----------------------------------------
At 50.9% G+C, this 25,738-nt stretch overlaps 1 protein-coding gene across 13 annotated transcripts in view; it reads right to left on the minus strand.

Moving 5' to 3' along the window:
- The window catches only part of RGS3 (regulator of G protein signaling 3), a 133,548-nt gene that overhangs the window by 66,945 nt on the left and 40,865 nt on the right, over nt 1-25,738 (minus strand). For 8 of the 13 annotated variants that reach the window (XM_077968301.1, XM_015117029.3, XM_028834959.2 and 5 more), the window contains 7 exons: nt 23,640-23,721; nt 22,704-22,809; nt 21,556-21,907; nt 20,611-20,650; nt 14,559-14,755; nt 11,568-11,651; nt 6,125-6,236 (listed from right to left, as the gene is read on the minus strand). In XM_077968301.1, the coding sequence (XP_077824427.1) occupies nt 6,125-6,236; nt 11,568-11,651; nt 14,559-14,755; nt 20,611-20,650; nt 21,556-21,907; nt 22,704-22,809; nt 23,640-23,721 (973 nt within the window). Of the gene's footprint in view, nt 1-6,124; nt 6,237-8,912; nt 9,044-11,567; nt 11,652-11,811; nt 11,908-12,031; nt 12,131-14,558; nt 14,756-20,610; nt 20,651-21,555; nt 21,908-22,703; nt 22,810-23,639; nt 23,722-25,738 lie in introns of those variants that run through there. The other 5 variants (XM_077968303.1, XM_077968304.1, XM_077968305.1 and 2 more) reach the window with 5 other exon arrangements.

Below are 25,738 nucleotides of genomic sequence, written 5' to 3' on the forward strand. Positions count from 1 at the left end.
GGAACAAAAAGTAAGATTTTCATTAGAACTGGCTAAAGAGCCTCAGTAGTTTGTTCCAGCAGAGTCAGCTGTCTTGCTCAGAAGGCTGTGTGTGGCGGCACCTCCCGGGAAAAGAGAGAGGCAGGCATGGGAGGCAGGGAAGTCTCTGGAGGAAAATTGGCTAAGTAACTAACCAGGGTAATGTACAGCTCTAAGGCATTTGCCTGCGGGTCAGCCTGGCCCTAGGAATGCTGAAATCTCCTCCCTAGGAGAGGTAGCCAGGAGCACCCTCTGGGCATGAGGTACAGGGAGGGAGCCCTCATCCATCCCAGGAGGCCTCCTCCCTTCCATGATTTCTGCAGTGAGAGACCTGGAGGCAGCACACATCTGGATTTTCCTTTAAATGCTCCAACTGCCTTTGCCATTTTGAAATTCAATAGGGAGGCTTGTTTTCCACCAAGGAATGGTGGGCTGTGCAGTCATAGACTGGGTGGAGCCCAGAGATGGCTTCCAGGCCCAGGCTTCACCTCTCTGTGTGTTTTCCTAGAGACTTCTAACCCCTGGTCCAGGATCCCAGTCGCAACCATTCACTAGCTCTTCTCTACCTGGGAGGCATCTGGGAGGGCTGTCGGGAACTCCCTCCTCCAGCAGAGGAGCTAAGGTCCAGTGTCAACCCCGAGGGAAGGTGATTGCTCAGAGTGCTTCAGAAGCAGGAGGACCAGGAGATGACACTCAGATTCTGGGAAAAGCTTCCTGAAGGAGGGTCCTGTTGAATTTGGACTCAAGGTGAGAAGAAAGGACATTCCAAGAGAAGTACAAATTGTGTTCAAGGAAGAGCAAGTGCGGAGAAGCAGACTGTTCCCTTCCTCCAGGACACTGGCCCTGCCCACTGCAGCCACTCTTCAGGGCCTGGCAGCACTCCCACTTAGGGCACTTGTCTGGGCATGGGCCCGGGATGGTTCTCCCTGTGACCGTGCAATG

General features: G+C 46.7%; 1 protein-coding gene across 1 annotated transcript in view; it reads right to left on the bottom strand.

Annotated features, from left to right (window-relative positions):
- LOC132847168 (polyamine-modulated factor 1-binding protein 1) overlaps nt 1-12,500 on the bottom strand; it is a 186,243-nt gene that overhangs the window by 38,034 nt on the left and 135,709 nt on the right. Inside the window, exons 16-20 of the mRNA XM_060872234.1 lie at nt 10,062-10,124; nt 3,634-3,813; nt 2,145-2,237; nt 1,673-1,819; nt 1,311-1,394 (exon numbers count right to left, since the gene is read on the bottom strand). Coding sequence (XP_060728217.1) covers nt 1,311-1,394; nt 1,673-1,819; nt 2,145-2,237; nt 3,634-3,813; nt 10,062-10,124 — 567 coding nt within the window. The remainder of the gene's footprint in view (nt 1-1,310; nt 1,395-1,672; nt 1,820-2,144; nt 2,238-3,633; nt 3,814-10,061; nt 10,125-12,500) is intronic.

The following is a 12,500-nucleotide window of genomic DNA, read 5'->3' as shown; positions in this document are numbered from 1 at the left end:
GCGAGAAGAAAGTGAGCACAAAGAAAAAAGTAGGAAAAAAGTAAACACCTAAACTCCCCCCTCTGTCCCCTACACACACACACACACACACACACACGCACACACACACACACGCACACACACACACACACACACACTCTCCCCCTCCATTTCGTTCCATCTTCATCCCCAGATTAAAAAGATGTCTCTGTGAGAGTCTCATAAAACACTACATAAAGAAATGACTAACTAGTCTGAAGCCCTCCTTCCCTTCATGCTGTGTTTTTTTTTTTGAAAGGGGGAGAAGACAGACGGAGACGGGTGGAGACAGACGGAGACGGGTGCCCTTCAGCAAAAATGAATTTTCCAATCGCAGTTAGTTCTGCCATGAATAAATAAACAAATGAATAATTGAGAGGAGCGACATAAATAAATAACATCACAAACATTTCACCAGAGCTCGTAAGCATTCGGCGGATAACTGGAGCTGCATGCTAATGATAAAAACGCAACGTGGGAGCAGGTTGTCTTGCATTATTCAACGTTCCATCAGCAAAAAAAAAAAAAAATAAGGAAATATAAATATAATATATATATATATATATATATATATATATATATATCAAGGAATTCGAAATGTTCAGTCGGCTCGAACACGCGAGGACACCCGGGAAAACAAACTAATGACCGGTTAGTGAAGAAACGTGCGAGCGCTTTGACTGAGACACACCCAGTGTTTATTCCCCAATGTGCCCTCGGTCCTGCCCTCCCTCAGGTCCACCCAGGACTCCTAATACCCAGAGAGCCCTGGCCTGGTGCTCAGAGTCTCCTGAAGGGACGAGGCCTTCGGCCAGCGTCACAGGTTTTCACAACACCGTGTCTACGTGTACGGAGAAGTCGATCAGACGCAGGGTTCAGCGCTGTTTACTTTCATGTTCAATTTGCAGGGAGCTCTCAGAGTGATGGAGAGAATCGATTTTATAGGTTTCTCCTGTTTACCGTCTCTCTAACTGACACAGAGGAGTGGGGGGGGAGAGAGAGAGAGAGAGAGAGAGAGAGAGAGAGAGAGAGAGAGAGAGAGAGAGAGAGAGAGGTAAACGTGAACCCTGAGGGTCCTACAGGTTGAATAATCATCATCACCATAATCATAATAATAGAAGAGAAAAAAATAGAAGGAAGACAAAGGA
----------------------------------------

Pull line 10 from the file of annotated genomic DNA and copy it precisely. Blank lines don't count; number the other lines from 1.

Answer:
GCGAGAAGAAAGTGAGCACAAAGAAAAAAGTAGGAAAAAAGTAAACACCTAAACTCCCCCCTCTGTCCCCTACACACACACACACACACACACACACGCACACACACACACACGCACACACACACACACACACACACTCTCCCCCTCCATTTCGTTCCATCTTCATCCCCAGATTAAAAAGATGTCTCTGTGAGAGTCTCATAAAACACTACATAAAGAAATGACTAACTAGTCTGAAGCCCTCCTTCCCTTCATGCTGTGTTTTTTTTTTTGAAAGGGGGAGAAGACAGACGGAGACGGGTGGAGACAGACGGAGACGGGTGCCCTTCAGCAAAAATGAATTTTCCAATCGCAGTTAGTTCTGCCATGAATAAATAAACAAATGAATAATTGAGAGGAGCGACATAAATAAATAACATCACAAACATTTCACCAGAGCTCGTAAGCATTCGGCGGATAACTGGAGCTGCATGCTAATGATAAAAACGCAACGTGGGAGCAGGTTGTCTTGCATTATTCAACGTTCCATCAGCAAAAAAAAAAAAAAATAAGGAAATATAAATATAATATATATATATATATATATATATATATATATATATCAAGGAATTCGAAATGTTCAGTCGGCTCGAACACGCGAGGACACCCGGGAAAACAAACTAATGACCGGTTAGTGAAGAAACGTGCGAGCGCTTTGACTGAGACACACCCAGTGTTTATTCCCCAATGTGCCCTCGGTCCTGCCCTCCCTCAGGTCCACCCAGGACTCCTAATACCCAGAGAGCCCTGGCCTGGTGCTCAGAGTCTCCTGAAGGGACGAGGCCTTCGGCCAGCGTCACAGGTTTTCACAACACCGTGTCTACGTGTACGGAGAAGTCGATCAGACGCAGGGTTCAGCGCTGTTTACTTTCATGTTCAATTTGCAGGGAGCTCTCAGAGTGATGGAGAGAATCGATTTTATAGGTTTCTCCTGTTTACCGTCTCTCTAACTGACACAGAGGAGTGGGGGGGGAGAGAGAGAGAGAGAGAGAGAGAGAGAGAGAGAGAGAGAGAGAGAGAGAGAGAGAGAGAGGTAAACGTGAACCCTGAGGGTCCTACAGGTTGAATAATCATCATCACCATAATCATAATAATAGAAGAGAAAAAAATAGAAGGAAGACAAAGGA